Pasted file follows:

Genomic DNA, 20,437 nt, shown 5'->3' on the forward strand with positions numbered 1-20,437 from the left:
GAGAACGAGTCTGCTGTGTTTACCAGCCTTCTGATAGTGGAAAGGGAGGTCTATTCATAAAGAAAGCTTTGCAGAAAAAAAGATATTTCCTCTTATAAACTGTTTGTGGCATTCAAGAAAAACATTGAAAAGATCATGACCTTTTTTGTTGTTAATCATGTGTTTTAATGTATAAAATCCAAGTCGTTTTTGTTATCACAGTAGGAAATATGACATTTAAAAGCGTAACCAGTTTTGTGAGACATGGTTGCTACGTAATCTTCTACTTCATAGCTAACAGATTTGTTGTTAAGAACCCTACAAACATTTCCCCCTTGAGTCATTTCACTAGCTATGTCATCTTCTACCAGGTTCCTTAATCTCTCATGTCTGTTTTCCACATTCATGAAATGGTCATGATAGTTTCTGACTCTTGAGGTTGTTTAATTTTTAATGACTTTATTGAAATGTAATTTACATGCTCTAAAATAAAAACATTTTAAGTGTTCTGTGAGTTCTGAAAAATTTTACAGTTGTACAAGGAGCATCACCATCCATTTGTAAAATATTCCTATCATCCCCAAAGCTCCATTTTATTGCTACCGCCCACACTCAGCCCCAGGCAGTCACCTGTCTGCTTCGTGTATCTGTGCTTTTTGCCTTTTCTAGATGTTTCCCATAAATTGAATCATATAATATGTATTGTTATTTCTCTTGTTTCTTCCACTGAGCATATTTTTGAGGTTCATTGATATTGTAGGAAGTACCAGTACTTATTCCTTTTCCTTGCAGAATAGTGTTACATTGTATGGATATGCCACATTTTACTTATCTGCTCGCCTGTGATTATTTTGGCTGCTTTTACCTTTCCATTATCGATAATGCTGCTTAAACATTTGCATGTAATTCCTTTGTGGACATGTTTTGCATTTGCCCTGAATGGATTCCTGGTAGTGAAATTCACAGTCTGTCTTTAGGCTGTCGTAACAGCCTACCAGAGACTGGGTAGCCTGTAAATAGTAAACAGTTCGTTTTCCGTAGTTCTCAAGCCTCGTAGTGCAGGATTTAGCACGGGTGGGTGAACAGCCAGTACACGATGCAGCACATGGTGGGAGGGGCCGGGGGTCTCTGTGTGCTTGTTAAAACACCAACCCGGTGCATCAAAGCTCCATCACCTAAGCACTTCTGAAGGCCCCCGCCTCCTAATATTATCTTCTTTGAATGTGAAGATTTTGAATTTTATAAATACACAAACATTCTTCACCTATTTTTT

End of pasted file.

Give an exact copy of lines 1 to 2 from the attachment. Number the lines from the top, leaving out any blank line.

Genomic DNA, 20,437 nt, shown 5'->3' on the forward strand with positions numbered 1-20,437 from the left:
GAGAACGAGTCTGCTGTGTTTACCAGCCTTCTGATAGTGGAAAGGGAGGTCTATTCATAAAGAAAGCTTTGCAGAAAAAAAGATATTTCCTCTTATAAACTGTTTGTGGCATTCAAGAAAAACATTGAAAAGATCATGACCTTTTTTGTTGTTAATCATGTGTTTTAATGTATAAAATCCAAGTCGTTTTTGTTATCACAGTAGGAAATATGACATTTAAAAGCGTAACCAGTTTTGTGAGACATGGTTGCTACGTAATCTTCTACTTCATAGCTAACAGATTTGTTGTTAAGAACCCTACAAACATTTCCCCCTTGAGTCATTTCACTAGCTATGTCATCTTCTACCAGGTTCCTTAATCTCTCATGTCTGTTTTCCACATTCATGAAATGGTCATGATAGTTTCTGACTCTTGAGGTTGTTTAATTTTTAATGACTTTATTGAAATGTAATTTACATGCTCTAAAATAAAAACATTTTAAGTGTTCTGTGAGTTCTGAAAAATTTTACAGTTGTACAAGGAGCATCACCATCCATTTGTAAAATATTCCTATCATCCCCAAAGCTCCATTTTATTGCTACCGCCCACACTCAGCCCCAGGCAGTCACCTGTCTGCTTCGTGTATCTGTGCTTTTTGCCTTTTCTAGATGTTTCCCATAAATTGAATCATATAATATGTATTGTTATTTCTCTTGTTTCTTCCACTGAGCATATTTTTGAGGTTCATTGATATTGTAGGAAGTACCAGTACTTATTCCTTTTCCTTGCAGAATAGTGTTACATTGTATGGATATGCCACATTTTACTTATCTGCTCGCCTGTGATTATTTTGGCTGCTTTTACCTTTCCATTATCGATAATGCTGCTTAAACATTTGCATGTAATTCCTTTGTGGACATGTTTTGCATTTGCCCTGAATGGATTCCTGGTAGTGAAATTCACAGTCTGTCTTTAGGCTGTCGTAACAGCCTACCAGAGACTGGGTAGCCTGTAAATAGTAAACAGTTCGTTTTCCGTAGTTCTCAAGCCTCGTAGTGCAGGATTTAGCACGGGTGGGTGAACAGCCAGTACACGATGCAGCACATGGTGGGAGGGGCCGGGGGTCTCTGTGTGCTTGTTAAAACACCAACCCGGTGCATCAAAGCTCCATCACCTAAGCACTTCTGAAGGCCCCCGCCTCCTAATATTATCTTCTTTGAATGTGAAGATTTTGAATTTTATAAATACACAAACATTCTTCACCTATTTTTT